We’re diving into the intriguing world of vampire bats and their unique genetic adaptations to a blood-based diet. Shenglin Liu is a researcher at the Senckenberg Natural History Museum in Frankfurt, Germany tells us that vampire bats have evolved specialized traits, from teeth modifications to brain enhancements, to thrive on a diet of blood. The episode also explores the surprising social behaviors of these bats, including blood-sharing among friends, shedding light on their intelligence and adaptability. You will get a picture of these “cute, blood-sucking, smart, and generous bats” and the remarkable feats of evolution that make them stand out in the animal kingdom.
Shane Hanlon: 00:00 Hi, Vicky.
Vicky Thompson: 00:01 Hi, Shane.
Shane Hanlon: 00:02 When I say vampire, what do you think of? Hot start.
Vicky Thompson: 00:02 Count Duckula.
Shane Hanlon: 00:10 Count Duckula?
Vicky Thompson: 00:11 Do you remember Count Duckula?
Shane Hanlon: 00:12 Is that a DuckTales thing?
Vicky Thompson: 00:14 I don’t think it’s related, but it was a cartoon when we were kids.
Shane Hanlon: 00:20 It was an actual dedicated cartoon called Count Duckula? It wasn’t part of a different one like Looney Tunes or something?
Vicky Thompson: 00:27 No, it was Count Duckula. It’s the same look and feel though, because I actually. But anyway, so yeah, it was a vampire duck.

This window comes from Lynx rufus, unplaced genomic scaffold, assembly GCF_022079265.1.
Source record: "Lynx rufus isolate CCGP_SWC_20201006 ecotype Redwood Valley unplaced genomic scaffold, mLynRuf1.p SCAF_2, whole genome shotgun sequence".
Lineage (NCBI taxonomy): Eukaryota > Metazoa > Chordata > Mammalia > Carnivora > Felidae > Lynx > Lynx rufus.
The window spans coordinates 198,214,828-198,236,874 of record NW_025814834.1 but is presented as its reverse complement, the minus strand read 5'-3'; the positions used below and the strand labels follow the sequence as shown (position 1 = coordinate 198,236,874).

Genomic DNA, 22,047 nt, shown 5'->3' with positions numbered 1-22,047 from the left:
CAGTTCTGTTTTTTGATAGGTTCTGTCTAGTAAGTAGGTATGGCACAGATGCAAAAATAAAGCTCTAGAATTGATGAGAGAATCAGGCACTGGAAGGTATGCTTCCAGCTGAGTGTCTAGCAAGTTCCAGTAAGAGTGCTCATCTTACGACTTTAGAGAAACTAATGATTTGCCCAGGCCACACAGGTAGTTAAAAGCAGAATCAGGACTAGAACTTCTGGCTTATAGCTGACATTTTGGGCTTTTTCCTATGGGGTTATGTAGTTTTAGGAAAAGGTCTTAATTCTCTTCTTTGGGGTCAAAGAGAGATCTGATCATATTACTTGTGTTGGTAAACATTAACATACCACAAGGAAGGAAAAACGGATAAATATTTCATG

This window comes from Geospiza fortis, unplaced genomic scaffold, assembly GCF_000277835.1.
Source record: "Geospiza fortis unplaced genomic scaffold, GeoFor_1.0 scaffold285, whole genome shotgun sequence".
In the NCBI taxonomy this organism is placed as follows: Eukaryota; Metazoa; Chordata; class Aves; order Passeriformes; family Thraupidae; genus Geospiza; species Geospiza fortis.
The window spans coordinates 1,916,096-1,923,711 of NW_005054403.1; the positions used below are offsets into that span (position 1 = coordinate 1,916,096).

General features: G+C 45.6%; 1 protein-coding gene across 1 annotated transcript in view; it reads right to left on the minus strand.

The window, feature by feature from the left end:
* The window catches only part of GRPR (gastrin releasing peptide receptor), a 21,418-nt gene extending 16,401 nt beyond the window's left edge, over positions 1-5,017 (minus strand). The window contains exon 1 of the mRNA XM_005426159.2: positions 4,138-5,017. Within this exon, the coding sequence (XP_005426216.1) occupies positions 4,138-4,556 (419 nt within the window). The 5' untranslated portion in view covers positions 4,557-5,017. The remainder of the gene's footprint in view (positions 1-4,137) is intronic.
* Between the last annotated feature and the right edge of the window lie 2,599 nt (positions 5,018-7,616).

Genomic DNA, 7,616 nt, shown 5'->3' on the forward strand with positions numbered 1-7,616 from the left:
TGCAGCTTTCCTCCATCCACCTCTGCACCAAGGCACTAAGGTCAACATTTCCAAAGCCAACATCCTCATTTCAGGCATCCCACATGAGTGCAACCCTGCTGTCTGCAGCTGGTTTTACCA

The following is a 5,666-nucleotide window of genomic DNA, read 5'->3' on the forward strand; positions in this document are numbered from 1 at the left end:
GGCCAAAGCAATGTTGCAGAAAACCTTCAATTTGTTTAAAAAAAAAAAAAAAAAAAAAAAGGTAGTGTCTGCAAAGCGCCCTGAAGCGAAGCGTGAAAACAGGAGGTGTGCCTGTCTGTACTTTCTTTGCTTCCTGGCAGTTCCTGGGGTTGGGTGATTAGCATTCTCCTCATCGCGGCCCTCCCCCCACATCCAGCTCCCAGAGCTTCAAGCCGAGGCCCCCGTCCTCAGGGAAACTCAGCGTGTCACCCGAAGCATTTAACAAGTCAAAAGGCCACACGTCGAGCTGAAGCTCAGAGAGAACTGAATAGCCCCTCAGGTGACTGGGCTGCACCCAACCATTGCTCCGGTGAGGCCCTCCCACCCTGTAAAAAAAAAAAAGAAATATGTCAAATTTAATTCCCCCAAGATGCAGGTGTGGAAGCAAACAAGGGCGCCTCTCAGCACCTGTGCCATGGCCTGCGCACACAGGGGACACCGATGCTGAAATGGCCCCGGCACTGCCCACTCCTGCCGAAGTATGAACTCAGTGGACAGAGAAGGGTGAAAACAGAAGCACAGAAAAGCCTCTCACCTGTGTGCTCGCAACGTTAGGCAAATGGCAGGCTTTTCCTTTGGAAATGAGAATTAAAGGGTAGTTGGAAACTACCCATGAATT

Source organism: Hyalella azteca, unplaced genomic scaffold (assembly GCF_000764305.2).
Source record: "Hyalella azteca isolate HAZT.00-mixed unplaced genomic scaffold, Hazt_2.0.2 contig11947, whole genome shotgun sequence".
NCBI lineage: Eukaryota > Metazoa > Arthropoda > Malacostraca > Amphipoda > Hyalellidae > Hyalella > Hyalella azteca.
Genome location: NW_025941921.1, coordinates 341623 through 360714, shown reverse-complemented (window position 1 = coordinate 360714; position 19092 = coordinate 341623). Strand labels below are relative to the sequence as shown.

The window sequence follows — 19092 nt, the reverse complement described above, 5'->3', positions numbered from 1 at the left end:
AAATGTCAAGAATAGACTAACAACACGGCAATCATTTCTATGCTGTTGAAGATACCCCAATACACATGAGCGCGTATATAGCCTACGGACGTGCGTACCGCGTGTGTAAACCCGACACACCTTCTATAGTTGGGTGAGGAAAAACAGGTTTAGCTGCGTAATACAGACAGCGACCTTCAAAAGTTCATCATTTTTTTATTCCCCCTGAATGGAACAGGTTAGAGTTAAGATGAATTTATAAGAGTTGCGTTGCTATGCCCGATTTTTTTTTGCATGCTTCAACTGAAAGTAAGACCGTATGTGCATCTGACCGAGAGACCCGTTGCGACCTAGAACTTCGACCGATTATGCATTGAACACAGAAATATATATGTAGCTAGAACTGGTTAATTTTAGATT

Shane Hanlon: 00:37 Of course it was, but you saying those two words together is just hilarious.
Vicky Thompson: 00:41 And I don’t remember much about it except for the intro was… I feel like the intro had, this is a fun cartoon, right? It looks like DuckTales, the duck looks like a DuckTales duck, but the intro had scarier images in it, and it was my first introduction to vampires, cover your neck when you’re sleeping.
Shane Hanlon: 01:07 Oh my gosh.
Vicky Thompson: 01:07 Because I think I’ve mentioned this before, because vampires don’t know how to pull a blanket back. So if you keep your blanket over your head, then you won’t get bit by a vampire in the nighttime. So that’s what I think of.
Shane Hanlon: 01:18 Is that the rule that a vampire can’t enter your house without being invited, is that they can’t pull a blanket down unless you pull it down for them?
Vicky Thompson: 01:29 I think the blanket one is based on even less reality than they can’t come in your house unless you invite it.
Shane Hanlon: 01:36 That’s just your reality. That’s what you’ve chosen to.
Vicky Thompson: 01:37 It’s just my reality. It’s just what I had convinced myself when I was a kid that if I kept, so I still sleep with blankets up around my eyes basically.
Shane Hanlon: 01:48 That’s amazing.
Vicky Thompson: 01:50 I don’t want to get bit by vampires.
Shane Hanlon: 01:52 Oh my gosh, I can’t say that mine is any less silly. I think Count Chocula, honestly.
Vicky Thompson: 02:00 Yeah, see?
Shane Hanlon: 02:01 The cereal or something. I mean.
Vicky Thompson: 02:03 Delicious.
Shane Hanlon: 02:04 I’ve taken in a lot of media in my life, specifically movies and books about vampires from the very serious to the origins of Dracula to the very silly, like the silly Nic Cage movie that came out recently about being Dracula. But yeah, honestly, I think of Count Chocula, which is a cereal that I can’t, my parents didn’t care about me eating sugary cereals when I grew up or anything. I wasn’t anything like that, so I could have eaten it. Honestly, I’ve had it, but I don’t only think it was even on my regimen. It wasn’t in my routine though. Yeah, I guess it’s the first thing that comes to mind.